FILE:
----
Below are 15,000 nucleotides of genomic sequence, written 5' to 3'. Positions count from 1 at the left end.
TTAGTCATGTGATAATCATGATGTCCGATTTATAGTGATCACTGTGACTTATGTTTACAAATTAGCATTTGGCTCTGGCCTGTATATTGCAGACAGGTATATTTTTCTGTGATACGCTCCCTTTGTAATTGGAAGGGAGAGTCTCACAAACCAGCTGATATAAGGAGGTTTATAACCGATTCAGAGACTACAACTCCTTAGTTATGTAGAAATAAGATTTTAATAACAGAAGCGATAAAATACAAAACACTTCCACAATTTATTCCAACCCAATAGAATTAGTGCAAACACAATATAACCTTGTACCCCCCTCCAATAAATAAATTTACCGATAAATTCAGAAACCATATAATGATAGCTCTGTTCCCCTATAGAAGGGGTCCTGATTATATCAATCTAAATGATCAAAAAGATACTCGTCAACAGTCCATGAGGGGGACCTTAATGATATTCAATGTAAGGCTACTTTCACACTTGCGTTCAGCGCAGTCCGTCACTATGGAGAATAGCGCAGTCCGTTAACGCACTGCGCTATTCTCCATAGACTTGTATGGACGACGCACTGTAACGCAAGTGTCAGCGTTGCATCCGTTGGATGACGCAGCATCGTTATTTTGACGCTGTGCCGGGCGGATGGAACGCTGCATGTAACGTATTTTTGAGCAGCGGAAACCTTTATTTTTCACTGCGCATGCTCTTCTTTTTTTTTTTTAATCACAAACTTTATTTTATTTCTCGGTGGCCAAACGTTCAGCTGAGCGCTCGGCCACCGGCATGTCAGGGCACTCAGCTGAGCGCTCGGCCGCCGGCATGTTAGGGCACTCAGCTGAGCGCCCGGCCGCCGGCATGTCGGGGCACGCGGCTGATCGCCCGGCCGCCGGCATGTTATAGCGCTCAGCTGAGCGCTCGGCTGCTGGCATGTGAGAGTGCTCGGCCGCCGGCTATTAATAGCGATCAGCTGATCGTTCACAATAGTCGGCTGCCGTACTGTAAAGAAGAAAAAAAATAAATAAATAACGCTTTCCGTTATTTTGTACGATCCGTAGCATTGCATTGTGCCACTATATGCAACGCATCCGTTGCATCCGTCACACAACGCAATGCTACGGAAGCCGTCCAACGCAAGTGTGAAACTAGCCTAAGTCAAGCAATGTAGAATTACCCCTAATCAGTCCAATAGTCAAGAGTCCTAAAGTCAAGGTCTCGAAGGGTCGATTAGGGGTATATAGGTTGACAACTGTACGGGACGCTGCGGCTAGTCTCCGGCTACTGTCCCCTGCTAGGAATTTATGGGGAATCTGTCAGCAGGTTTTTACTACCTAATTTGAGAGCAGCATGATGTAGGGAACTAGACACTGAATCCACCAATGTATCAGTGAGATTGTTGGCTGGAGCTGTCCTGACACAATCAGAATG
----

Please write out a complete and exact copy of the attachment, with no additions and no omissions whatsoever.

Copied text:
Below are 15,000 nucleotides of genomic sequence, written 5' to 3'. Positions count from 1 at the left end.
TTAGTCATGTGATAATCATGATGTCCGATTTATAGTGATCACTGTGACTTATGTTTACAAATTAGCATTTGGCTCTGGCCTGTATATTGCAGACAGGTATATTTTTCTGTGATACGCTCCCTTTGTAATTGGAAGGGAGAGTCTCACAAACCAGCTGATATAAGGAGGTTTATAACCGATTCAGAGACTACAACTCCTTAGTTATGTAGAAATAAGATTTTAATAACAGAAGCGATAAAATACAAAACACTTCCACAATTTATTCCAACCCAATAGAATTAGTGCAAACACAATATAACCTTGTACCCCCCTCCAATAAATAAATTTACCGATAAATTCAGAAACCATATAATGATAGCTCTGTTCCCCTATAGAAGGGGTCCTGATTATATCAATCTAAATGATCAAAAAGATACTCGTCAACAGTCCATGAGGGGGACCTTAATGATATTCAATGTAAGGCTACTTTCACACTTGCGTTCAGCGCAGTCCGTCACTATGGAGAATAGCGCAGTCCGTTAACGCACTGCGCTATTCTCCATAGACTTGTATGGACGACGCACTGTAACGCAAGTGTCAGCGTTGCATCCGTTGGATGACGCAGCATCGTTATTTTGACGCTGTGCCGGGCGGATGGAACGCTGCATGTAACGTATTTTTGAGCAGCGGAAACCTTTATTTTTCACTGCGCATGCTCTTCTTTTTTTTTTTTAATCACAAACTTTATTTTATTTCTCGGTGGCCAAACGTTCAGCTGAGCGCTCGGCCACCGGCATGTCAGGGCACTCAGCTGAGCGCTCGGCCGCCGGCATGTTAGGGCACTCAGCTGAGCGCCCGGCCGCCGGCATGTCGGGGCACGCGGCTGATCGCCCGGCCGCCGGCATGTTATAGCGCTCAGCTGAGCGCTCGGCTGCTGGCATGTGAGAGTGCTCGGCCGCCGGCTATTAATAGCGATCAGCTGATCGTTCACAATAGTCGGCTGCCGTACTGTAAAGAAGAAAAAAAATAAATAAATAACGCTTTCCGTTATTTTGTACGATCCGTAGCATTGCATTGTGCCACTATATGCAACGCATCCGTTGCATCCGTCACACAACGCAATGCTACGGAAGCCGTCCAACGCAAGTGTGAAACTAGCCTAAGTCAAGCAATGTAGAATTACCCCTAATCAGTCCAATAGTCAAGAGTCCTAAAGTCAAGGTCTCGAAGGGTCGATTAGGGGTATATAGGTTGACAACTGTACGGGACGCTGCGGCTAGTCTCCGGCTACTGTCCCCTGCTAGGAATTTATGGGGAATCTGTCAGCAGGTTTTTACTACCTAATTTGAGAGCAGCATGATGTAGGGAACTAGACACTGAATCCACCAATGTATCAGTGAGATTGTTGGCTGGAGCTGTCCTGACACAATCAGAATG